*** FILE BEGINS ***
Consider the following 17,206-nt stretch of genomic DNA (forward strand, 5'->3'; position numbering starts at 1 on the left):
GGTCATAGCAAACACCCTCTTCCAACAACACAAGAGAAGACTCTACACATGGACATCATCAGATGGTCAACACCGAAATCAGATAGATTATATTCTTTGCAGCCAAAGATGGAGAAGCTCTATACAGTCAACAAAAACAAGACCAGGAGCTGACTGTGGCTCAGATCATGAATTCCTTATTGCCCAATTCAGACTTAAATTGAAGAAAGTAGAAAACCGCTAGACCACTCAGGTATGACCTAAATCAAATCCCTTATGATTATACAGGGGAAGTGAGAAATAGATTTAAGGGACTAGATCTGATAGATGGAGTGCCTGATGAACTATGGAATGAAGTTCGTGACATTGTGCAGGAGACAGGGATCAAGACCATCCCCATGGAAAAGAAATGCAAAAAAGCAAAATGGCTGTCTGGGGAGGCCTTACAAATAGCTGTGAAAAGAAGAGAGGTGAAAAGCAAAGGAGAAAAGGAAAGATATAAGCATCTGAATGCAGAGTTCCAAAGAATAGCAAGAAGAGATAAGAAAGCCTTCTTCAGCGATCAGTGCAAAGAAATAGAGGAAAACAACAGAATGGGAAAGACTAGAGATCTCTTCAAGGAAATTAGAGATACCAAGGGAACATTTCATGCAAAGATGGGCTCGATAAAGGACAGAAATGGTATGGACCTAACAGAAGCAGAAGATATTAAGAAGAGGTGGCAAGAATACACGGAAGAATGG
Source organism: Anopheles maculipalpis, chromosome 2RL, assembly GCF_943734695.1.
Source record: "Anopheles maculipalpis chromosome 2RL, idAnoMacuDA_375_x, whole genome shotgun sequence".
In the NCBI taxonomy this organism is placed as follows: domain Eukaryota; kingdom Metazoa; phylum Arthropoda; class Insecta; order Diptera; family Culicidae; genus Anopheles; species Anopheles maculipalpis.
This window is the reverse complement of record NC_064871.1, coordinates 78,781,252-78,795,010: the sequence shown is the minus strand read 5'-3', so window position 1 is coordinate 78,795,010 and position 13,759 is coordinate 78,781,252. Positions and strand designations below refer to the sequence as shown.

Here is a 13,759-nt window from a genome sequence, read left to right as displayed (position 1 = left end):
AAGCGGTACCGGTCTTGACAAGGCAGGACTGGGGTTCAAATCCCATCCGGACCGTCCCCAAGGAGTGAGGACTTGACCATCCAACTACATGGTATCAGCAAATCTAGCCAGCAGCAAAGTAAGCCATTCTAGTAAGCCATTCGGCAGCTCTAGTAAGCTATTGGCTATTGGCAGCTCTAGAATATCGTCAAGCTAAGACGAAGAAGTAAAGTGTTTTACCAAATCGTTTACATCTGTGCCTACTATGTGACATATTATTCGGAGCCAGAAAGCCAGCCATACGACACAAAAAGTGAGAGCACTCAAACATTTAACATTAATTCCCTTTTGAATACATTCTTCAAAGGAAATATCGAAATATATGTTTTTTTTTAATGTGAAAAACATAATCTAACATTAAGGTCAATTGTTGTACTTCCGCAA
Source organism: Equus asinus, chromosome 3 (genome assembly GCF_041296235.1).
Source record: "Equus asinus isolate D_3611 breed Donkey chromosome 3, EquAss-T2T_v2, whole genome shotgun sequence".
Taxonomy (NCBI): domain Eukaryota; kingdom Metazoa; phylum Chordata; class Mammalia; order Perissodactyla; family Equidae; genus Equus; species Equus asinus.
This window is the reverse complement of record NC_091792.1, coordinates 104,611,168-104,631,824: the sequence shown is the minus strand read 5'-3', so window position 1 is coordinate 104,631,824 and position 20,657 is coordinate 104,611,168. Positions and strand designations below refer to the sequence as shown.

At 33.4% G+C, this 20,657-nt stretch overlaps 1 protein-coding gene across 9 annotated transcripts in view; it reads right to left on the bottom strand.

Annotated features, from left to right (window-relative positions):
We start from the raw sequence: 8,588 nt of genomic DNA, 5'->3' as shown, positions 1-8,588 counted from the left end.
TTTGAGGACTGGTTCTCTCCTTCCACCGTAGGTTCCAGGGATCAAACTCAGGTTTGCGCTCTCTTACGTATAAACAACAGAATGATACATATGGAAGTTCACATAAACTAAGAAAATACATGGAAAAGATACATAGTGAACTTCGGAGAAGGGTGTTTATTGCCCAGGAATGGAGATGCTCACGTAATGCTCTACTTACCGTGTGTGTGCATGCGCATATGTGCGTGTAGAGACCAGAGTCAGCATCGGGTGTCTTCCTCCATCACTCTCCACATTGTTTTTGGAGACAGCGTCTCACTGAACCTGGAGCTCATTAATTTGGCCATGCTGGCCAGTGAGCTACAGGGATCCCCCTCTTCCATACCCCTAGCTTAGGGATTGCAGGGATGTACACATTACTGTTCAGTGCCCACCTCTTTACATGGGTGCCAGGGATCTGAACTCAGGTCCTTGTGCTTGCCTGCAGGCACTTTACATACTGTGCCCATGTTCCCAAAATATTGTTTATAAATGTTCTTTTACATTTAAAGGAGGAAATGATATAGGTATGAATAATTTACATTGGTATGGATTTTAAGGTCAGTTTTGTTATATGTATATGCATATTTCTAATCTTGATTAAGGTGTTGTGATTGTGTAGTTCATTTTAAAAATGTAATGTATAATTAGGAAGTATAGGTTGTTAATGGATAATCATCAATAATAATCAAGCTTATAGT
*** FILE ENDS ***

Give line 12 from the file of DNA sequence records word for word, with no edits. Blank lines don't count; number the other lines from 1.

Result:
This window is the reverse complement of record NC_091792.1, coordinates 104,611,168-104,631,824: the sequence shown is the minus strand read 5'-3', so window position 1 is coordinate 104,631,824 and position 20,657 is coordinate 104,611,168. Positions and strand designations below refer to the sequence as shown.